After a year, Gluckel’s lit­tle fam­i­ly struck out on their own, rent­ing a house and engag­ing a manser­vant and a maid.” The manser­vant, Abra­ham, looked after the chil­dren. So, the con­cept of a man­ny’ is in fact not new. Abra­ham, Gluck­el notes proud­ly, went on to mar­ry and become a suc­cess­ful busi­ness­man worth 10,000 Reichthalers or more”; with­in the Jew­ish com­mu­ni­ty, servi­tude was not a class-dic­tat­ed con­di­tion. One made one’s own cir­cum­stances to a large degree. Those with less worked for those who had more, until the ser­vants changed their cir­cum­stances, at which point the lucky or indus­tri­ous ones became employers.

It was in Gluckel’s life time that the false Mes­si­ah, Sab­batai Zevi, achieved enor­mous fame. Thou­sands of Jews, among them her father-in-law, became con­vinced that Zevi was in fact the mes­si­ah. Through­out the world Jew­ish fam­i­lies rent them­selves with repen­tance, prayer, and char­i­ty. Gluckel’s father-in-law packed chests with dried meat and dates for the trip to the holy land, and wait­ed for the call to join the Mes­si­ah. But Sab­batai Zevi, who may have been suf­fer­ing from delu­sions, or was pos­si­bly just a char­la­tan, was arrest­ed in Turkey and con­vert­ed to Islam. It was in part the col­lec­tive depres­sive void that fol­lowed his unmask­ing which made space for the Hasidim, and their rad­i­cal mes­sage of joy­ful worship.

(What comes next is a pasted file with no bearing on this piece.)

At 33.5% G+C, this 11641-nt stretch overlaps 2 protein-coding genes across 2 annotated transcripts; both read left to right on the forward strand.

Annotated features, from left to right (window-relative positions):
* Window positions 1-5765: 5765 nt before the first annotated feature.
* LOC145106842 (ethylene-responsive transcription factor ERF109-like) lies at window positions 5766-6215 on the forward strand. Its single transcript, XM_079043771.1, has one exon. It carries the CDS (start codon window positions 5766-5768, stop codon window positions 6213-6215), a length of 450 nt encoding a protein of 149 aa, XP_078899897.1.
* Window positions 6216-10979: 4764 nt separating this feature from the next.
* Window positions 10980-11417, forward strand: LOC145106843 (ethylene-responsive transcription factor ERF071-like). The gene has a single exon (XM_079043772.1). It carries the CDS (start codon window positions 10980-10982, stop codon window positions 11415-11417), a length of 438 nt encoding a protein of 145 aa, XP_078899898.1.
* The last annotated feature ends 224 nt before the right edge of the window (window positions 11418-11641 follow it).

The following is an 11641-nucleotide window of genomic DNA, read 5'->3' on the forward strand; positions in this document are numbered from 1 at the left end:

At the age of four­ty-four, Gluckel’s faith was test­ed on her beloved’s death bed. As her man lay dying, Gluck­el, who was hav­ing her menses and hence was for­bid­den to touch her hus­band, asked trans­gres­sive­ly, Dear­est heart, shall I embrace you — I am unclean?” but he answered: God for­bid, my child — it will not be long before you take your cleans­ing (rit­u­al bath that Ortho­dox women take after men­stru­a­tion and child­birth).” He died lat­er that day and so she nev­er got to kiss him one last time. The mas­sive strug­gle of self con­trol she went through in those final moments must have been a torment. 

Once wid­owed, Gluck­el redou­bled her efforts at busi­ness, trad­ing in gems, lend­ing mon­ey, trav­el­ling fre­quent­ly. She amassed a tidy for­tune and man­aged to mar­ry off all her chil­dren, but then remar­ried a man with no busi­ness sense who lost her mon­ey. She end­ed up in the home of one of her daugh­ters. Yet there is no trace of bit­ter­ness in Gluckel’s mem­oirs. She is, rather, a joy­ful, enter­pris­ing sur­vivor, filled to the brim with life — even now, three hun­dred years after her death, her life force burns from the page.

Read more about Jacob’s Fol­ly and Rebec­ca Miller here.